Methadone may be habit forming. Take methadone exactly as directed. Do not take a larger dose, take it more often, or take it for a longer period of time or in a different way than prescribed by your doctor. While taking methadone, discuss with your healthcare provider your pain treatment goals, length of treatment, and other ways to manage your pain. Tell your doctor if you or anyone in your family drinks or has ever drunk large amounts of alcohol, uses or has ever used street drugs, or has overused prescription medications, or has had an overdose, or if you have or have ever had depression or another mental illness. There is a greater risk that you will overuse methadone if you have or have ever had any of these conditions. Talk to your healthcare provider immediately and ask for guidance if you think that you have an opioid addiction or call the U.S. Substance Abuse and Mental Health Services Administration (SAMHSA) National Helpline at 1-800-662-HELP.
Methadone may cause serious or life-threatening breathing problems, especially during the first 24 to 72 hours of your treatment and any time your dose is increased. Your doctor will monitor you carefully during your treatment. Tell your doctor if you have or have ever had slowed breathing or asthma. Your doctor will probably tell you not to take methadone. Also tell your doctor if you have or have ever had lung disease such as chronic obstructive pulmonary disease (COPD; a group of lung diseases that includes chronic bronchitis and emphysema), a head injury, a brain tumor, or any condition that increases the amount of pressure in your brain. The risk that you will develop breathing problems may be higher if you are an older adult or are weak or malnourished due to disease. If you experience any of the following symptoms, call your doctor immediately or get emergency medical treatment: slowed breathing, long pauses between breaths, or shortness of breath.
Taking certain other medications during your treatment with methadone may increase the risk that you will experience serious, life-threatening side effects such as breathing problems, sedation, or coma. Tell your doctor if you are taking or plan to take any of the following medications: antipsychotics such as aripiprazole (Abilify), asenapine (Saphris), cariprazine (Vraylar), chlorpromazine, clozapine (Versacloz), fluphenazine, haloperidol (Haldol), iloperidone (Fanapt), loxapine, lurasidone (Latuda), molindone, olanzapine (Zyprexa), paliperidone (Invega), perphenazine, pimavanserin (Nuplazid), quetiapine (Seroquel), risperidone (Risperdal), thioridazine, thiothixene, trifluoperazine, and ziprasidone (Geodon); benzodiazepines such as alprazolam (Xanax), chlordiazepoxide (Librium), clonazepam (Klonopin), clorazepate (Gen-Xene, Tranxene), diazepam (Diastat, Valium), estazolam, flurazepam, lorazepam (Ativan), oxazepam, temazepam (Restoril), and triazolam (Halcion); opiate (narcotic) medications for pain and cough; medications for nausea or mental illness; muscle relaxants; sedatives; sleeping pills; or tranquilizers. Your doctor may need to change the doses of your medications and will monitor you carefully. If you take methadone with any of these medications and you develop any of the following symptoms, call your doctor immediately or seek emergency medical care: unusual dizziness, lightheadedness, extreme sleepiness, slowed or difficult breathing, or unresponsiveness. Be sure that your caregiver or family members know which symptoms may be serious so they can call the doctor or emergency medical care if you are unable to seek treatment on your own.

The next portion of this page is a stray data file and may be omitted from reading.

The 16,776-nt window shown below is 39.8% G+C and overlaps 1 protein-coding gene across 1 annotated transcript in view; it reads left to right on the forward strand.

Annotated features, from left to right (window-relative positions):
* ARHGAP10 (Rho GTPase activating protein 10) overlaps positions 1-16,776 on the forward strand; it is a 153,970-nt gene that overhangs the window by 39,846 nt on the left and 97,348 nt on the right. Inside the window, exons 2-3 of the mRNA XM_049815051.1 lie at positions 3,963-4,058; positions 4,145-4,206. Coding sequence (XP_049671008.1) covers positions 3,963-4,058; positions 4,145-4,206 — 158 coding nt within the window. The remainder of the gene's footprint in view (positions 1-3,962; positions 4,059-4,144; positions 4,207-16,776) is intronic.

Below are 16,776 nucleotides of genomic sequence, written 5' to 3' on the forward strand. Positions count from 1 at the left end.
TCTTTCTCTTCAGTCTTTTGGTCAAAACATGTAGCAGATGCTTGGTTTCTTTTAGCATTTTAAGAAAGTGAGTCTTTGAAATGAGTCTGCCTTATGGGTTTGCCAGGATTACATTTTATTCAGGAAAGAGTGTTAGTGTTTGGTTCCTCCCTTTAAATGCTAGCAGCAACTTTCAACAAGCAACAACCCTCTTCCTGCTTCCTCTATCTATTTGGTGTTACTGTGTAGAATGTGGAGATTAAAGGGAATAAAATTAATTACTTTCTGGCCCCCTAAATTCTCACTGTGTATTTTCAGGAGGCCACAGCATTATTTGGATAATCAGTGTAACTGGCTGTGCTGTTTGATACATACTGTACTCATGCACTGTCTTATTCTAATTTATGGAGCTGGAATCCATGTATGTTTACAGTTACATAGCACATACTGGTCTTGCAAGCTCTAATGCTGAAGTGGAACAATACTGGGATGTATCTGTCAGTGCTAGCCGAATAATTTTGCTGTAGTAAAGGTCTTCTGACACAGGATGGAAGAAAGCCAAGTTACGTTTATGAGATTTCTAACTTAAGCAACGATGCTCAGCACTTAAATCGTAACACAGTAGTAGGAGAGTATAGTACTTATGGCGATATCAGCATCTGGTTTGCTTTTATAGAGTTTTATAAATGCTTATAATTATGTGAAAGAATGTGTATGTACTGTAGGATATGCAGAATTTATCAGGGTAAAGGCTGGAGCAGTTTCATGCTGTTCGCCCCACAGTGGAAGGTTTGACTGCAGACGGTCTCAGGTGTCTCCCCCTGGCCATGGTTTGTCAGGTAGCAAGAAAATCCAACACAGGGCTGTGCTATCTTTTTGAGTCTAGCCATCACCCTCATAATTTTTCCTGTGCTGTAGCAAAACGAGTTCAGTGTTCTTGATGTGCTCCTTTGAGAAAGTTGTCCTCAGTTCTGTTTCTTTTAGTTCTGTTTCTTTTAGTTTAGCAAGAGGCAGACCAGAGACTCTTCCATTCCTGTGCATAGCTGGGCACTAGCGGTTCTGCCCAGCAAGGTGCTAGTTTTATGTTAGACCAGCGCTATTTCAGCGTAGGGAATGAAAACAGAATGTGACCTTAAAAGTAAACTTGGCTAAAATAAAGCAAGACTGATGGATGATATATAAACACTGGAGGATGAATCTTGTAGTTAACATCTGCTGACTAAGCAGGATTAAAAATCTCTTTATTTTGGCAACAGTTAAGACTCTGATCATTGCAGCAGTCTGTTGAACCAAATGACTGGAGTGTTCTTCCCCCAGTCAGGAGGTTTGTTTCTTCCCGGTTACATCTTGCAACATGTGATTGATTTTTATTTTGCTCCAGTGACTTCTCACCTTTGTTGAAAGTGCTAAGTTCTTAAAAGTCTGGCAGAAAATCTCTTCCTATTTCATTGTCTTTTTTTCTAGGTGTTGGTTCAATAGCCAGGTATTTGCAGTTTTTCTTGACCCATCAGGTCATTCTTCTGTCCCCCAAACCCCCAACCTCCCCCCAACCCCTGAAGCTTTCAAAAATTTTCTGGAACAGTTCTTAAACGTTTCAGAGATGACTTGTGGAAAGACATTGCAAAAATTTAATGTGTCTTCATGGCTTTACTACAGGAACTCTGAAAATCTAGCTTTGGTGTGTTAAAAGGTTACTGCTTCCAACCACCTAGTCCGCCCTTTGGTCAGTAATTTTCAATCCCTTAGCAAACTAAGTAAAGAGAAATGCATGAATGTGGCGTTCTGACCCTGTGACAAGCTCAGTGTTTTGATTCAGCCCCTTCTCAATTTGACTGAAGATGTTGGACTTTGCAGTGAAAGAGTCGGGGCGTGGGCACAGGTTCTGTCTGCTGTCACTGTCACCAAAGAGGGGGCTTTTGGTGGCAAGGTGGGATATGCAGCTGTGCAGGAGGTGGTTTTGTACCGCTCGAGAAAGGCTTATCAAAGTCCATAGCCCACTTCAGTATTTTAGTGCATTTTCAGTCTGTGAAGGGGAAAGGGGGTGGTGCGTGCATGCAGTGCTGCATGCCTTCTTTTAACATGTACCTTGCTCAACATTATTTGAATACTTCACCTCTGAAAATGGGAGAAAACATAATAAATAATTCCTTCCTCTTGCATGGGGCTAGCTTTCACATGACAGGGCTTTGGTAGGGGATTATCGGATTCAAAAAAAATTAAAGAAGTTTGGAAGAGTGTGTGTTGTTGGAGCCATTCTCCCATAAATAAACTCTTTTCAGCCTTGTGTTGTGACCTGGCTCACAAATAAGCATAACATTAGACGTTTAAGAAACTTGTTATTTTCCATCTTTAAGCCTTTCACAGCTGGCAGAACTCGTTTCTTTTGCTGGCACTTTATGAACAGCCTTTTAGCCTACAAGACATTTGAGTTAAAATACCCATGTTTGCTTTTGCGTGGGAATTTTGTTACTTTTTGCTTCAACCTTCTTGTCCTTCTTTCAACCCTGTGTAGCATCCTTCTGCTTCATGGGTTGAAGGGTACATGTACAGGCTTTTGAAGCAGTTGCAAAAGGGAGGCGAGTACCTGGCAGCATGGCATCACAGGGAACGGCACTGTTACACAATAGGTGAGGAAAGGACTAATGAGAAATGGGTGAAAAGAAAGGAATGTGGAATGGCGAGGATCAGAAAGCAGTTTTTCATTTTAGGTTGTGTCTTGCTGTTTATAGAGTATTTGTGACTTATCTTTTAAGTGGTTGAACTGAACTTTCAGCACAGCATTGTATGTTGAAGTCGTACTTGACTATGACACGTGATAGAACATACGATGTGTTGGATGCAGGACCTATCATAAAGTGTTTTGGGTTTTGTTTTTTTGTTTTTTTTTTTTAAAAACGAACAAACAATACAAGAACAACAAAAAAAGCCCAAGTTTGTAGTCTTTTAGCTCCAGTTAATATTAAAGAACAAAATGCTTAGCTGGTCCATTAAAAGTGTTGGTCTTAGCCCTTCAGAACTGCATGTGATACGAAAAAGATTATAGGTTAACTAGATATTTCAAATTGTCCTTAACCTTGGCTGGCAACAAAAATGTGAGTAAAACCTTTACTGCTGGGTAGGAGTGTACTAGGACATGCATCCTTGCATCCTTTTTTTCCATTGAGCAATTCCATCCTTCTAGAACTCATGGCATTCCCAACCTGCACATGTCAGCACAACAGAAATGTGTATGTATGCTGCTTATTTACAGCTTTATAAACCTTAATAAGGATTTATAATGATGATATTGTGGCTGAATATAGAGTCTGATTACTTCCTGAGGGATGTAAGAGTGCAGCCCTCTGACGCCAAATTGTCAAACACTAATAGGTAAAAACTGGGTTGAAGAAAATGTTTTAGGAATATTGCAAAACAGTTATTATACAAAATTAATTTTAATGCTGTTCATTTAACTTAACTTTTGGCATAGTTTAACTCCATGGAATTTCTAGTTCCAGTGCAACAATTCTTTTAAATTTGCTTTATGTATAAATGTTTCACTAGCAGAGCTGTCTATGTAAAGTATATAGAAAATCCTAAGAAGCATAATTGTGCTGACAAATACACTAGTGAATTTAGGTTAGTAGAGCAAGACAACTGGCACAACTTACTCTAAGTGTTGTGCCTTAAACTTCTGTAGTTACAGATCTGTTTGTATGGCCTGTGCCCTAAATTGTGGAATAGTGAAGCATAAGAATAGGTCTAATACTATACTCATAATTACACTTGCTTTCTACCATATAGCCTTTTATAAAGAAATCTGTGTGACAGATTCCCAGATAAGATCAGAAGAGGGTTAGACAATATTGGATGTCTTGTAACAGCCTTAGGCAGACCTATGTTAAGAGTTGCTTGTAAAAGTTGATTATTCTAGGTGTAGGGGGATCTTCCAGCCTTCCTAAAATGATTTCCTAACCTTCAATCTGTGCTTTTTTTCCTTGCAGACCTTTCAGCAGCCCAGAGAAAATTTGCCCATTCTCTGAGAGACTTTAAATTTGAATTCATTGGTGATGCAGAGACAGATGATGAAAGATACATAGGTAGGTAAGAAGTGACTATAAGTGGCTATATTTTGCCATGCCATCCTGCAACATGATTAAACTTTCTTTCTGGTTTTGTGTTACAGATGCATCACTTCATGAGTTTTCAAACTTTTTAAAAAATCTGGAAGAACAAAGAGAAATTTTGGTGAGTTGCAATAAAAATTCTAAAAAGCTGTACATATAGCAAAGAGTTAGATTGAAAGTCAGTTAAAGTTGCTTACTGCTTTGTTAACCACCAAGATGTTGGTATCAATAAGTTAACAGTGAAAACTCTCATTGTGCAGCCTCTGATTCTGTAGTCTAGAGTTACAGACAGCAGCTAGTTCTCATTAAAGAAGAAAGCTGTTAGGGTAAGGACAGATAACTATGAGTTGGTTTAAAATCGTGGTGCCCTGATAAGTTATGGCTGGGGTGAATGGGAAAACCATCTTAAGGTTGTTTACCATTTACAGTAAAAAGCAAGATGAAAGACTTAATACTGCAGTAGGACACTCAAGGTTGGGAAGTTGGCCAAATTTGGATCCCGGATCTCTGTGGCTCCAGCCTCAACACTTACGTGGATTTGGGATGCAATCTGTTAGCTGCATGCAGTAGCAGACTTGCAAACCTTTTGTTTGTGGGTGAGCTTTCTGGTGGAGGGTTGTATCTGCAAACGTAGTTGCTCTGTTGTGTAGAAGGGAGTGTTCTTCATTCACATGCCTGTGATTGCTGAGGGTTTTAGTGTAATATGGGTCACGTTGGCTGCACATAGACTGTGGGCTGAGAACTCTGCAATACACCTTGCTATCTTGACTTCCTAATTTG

Drinking alcohol, taking prescription or nonprescription medications that contain alcohol, or using street drugs during your treatment with methadone increases the risk that you will experience serious, life-threatening side effects. Do not drink alcohol, take prescription or nonprescription medications that contain alcohol, or use street drugs during your treatment.
Do not allow anyone else to take your medication. Methadone may harm or cause death to other people who take your medication, especially children. Store methadone in a safe place so that no one else can take it accidentally or on purpose. Be especially careful to keep methadone out of the reach of children. Keep track of how many tablets or how much liquid is left so you will know if any medication is missing. Dispose of any unwanted methadone tablets or oral solution properly according to instructions. (See STORAGE and DISPOSAL.)
Methadone may cause a prolonged QT interval (a rare heart problem that may cause irregular heartbeat, fainting, or sudden death). Tell your doctor if you or anyone in your family has or has ever had long QT syndrome; or if you have or ever had a slow or irregular heartbeat; low blood levels of potassium or magnesium, or heart disease. Tell your doctor and pharmacist if you are taking or plan to take any of the following medications: antidepressants such as amitriptyline, amoxapine, clomipramine (Anafranil), desipramine (Norpramin), doxepin (Silenor), imipramine (Tofranil), nortriptyline (Pamelor), protriptyline (Vivactil), and trimipramine (Surmontil); certain antifungals such as fluconazole (Diflucan), itraconazole (Onmel, Sporanox), ketoconazole, and voriconazole (Vfend); diuretics ('water pills'); erythromycin (Eryc, Erythrocin, others); fludrocortisone; certain laxatives; medications for irregular heartbeat such as amiodarone (Nexterone, Pacerone), disopyramide (Norpace), dofetilide (Tikosyn), flecainide, ibutilide (Corvert), procainamide, and quinidine (in Nuedexta); nicardipine (Cardene); and risperidone (Risperdal); and sertraline (Zoloft). If you experience any of the following symptoms, call your doctor immediately: pounding heartbeat, dizziness, lightheadedness, or fainting.